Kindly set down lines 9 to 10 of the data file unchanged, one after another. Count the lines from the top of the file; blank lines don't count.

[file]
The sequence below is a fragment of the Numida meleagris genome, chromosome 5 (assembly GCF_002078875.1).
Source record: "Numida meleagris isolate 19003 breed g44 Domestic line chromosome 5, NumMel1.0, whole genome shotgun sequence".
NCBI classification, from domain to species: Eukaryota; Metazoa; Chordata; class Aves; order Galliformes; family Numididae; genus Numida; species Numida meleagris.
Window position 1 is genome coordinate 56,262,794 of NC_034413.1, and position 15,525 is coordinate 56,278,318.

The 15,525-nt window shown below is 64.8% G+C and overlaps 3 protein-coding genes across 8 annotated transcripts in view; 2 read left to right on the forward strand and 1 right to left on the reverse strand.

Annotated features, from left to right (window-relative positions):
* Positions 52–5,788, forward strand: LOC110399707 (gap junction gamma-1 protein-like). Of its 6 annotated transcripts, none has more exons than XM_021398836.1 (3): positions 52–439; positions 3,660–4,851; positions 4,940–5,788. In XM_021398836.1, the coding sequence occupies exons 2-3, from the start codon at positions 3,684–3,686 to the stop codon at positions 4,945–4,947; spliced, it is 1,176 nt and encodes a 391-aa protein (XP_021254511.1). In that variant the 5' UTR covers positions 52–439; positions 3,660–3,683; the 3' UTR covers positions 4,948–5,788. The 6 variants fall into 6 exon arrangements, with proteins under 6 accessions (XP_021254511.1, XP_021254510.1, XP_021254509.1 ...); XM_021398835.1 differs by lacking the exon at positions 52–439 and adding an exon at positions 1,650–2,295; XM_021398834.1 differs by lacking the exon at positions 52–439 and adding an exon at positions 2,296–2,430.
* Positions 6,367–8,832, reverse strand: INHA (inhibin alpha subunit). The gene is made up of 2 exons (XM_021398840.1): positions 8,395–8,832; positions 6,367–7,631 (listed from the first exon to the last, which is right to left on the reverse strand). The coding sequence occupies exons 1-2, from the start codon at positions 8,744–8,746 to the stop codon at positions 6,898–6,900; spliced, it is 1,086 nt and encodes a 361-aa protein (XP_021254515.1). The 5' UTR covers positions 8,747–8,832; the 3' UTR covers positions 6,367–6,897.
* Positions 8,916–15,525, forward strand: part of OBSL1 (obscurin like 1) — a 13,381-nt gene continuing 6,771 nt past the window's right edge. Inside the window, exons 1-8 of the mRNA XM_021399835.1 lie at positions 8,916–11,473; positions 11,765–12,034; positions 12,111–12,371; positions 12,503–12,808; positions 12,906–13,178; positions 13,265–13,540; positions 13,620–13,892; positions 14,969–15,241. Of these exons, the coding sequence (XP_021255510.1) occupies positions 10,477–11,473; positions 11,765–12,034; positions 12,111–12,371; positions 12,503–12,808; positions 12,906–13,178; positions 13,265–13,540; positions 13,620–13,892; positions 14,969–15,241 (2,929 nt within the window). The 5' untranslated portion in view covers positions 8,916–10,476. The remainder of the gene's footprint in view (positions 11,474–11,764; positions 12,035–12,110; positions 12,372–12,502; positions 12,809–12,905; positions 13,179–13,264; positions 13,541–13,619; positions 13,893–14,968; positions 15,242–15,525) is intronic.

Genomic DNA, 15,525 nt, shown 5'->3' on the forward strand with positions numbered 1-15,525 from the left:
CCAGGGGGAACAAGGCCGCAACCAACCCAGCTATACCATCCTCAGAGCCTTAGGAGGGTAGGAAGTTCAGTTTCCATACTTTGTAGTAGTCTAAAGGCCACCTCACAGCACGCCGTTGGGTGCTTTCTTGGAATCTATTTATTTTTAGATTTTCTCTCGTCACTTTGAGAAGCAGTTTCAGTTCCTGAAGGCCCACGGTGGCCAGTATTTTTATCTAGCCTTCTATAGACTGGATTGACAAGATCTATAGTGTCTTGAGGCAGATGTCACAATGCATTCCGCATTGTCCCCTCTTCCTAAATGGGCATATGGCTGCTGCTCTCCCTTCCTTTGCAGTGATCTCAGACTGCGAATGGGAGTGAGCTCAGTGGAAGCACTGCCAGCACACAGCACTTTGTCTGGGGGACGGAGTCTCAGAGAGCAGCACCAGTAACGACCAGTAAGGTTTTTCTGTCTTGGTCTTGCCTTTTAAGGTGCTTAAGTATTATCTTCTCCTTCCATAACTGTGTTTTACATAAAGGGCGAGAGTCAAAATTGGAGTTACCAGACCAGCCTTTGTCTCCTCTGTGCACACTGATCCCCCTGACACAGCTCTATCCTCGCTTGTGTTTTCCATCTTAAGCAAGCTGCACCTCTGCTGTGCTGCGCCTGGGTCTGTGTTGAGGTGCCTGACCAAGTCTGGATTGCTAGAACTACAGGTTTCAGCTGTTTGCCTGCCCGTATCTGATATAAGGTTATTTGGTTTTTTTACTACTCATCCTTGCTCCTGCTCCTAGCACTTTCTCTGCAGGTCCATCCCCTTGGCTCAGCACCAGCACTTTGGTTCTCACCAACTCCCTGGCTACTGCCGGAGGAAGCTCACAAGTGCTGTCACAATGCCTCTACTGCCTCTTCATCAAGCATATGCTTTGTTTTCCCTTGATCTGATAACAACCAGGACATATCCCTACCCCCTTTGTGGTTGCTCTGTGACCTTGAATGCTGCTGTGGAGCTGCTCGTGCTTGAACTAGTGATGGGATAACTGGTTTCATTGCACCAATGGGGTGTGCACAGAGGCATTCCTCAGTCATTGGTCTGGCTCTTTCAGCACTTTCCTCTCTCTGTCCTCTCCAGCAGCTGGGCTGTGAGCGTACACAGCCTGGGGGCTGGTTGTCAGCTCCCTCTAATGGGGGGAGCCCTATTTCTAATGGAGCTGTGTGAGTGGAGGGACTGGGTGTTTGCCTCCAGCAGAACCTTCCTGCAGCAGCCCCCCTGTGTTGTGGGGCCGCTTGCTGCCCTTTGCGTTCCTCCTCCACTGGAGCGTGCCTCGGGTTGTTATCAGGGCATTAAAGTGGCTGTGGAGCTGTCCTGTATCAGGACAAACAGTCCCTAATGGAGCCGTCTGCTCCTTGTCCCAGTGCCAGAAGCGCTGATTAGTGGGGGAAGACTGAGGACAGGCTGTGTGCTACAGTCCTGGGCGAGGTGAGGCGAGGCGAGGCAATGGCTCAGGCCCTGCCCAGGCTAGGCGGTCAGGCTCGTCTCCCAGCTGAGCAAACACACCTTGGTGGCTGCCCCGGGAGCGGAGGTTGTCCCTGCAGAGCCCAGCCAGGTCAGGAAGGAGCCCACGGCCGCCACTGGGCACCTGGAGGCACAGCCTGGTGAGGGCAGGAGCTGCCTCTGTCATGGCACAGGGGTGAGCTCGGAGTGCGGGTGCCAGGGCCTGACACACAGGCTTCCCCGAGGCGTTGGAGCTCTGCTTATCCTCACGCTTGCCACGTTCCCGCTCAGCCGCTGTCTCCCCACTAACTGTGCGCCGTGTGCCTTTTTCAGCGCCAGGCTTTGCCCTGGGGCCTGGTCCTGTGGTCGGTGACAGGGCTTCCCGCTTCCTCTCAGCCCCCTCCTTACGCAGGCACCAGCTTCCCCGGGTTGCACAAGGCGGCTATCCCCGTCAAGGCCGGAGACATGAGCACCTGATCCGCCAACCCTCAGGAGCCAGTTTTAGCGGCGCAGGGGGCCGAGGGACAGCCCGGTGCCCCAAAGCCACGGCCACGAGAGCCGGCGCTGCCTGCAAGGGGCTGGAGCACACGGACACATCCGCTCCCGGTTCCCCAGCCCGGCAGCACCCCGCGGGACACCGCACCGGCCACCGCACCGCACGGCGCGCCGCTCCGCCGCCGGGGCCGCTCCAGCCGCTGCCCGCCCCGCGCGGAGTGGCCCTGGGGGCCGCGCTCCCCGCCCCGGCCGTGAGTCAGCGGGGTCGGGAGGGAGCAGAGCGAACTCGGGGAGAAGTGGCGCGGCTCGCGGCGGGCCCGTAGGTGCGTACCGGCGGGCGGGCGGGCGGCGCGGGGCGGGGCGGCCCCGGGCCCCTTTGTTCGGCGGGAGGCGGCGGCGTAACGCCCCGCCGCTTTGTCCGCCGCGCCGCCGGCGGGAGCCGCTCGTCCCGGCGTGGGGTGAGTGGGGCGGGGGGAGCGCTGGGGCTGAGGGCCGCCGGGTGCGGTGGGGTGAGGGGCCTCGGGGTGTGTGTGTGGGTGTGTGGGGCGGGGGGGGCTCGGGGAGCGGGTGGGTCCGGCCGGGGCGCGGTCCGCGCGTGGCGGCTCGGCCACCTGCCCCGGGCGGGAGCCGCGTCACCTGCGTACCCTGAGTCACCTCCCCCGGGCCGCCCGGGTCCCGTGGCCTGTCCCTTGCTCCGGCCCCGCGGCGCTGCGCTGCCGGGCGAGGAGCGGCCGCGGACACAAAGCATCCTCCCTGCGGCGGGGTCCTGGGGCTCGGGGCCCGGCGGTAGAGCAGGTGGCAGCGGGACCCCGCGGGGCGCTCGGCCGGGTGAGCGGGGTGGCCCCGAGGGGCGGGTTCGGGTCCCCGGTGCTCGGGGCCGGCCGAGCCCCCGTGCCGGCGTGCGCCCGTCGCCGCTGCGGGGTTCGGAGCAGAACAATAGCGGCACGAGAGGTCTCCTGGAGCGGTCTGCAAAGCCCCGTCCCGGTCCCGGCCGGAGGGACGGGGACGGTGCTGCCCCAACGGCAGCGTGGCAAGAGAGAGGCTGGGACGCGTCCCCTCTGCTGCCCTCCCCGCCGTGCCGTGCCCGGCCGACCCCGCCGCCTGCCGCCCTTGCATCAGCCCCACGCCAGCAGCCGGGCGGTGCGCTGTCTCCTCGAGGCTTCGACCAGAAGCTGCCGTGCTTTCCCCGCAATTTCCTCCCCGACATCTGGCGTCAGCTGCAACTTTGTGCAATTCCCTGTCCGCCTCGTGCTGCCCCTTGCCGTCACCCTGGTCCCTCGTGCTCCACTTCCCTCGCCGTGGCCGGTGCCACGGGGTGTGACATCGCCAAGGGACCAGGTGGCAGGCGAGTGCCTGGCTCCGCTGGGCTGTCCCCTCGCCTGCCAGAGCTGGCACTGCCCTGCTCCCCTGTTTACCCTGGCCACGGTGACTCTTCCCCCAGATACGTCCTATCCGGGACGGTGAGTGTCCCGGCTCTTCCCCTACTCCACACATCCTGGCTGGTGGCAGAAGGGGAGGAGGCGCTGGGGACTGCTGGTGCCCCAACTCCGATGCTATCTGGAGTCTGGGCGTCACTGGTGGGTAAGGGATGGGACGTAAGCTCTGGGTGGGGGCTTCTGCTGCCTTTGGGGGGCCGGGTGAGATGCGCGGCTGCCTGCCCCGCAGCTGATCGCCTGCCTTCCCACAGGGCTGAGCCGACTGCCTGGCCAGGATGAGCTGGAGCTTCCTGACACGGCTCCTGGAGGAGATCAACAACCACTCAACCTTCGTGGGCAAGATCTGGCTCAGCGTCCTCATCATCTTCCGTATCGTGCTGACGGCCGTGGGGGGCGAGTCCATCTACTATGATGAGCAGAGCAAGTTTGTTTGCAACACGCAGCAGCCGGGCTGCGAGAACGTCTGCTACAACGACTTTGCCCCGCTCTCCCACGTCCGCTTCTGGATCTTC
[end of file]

* Positions 8,916–15,525, forward strand: part of OBSL1 (obscurin like 1) — a 13,381-nt gene continuing 6,771 nt past the window's right edge. Inside the window, exons 1-8 of the mRNA XM_021399835.1 lie at positions 8,916–11,473; positions 11,765–12,034; positions 12,111–12,371; positions 12,503–12,808; positions 12,906–13,178; positions 13,265–13,540; positions 13,620–13,892; positions 14,969–15,241. Of these exons, the coding sequence (XP_021255510.1) occupies positions 10,477–11,473; positions 11,765–12,034; positions 12,111–12,371; positions 12,503–12,808; positions 12,906–13,178; positions 13,265–13,540; positions 13,620–13,892; positions 14,969–15,241 (2,929 nt within the window). The 5' untranslated portion in view covers positions 8,916–10,476. The remainder of the gene's footprint in view (positions 11,474–11,764; positions 12,035–12,110; positions 12,372–12,502; positions 12,809–12,905; positions 13,179–13,264; positions 13,541–13,619; positions 13,893–14,968; positions 15,242–15,525) is intronic.

Genomic DNA, 15,525 nt, shown 5'->3' on the forward strand with positions numbered 1-15,525 from the left: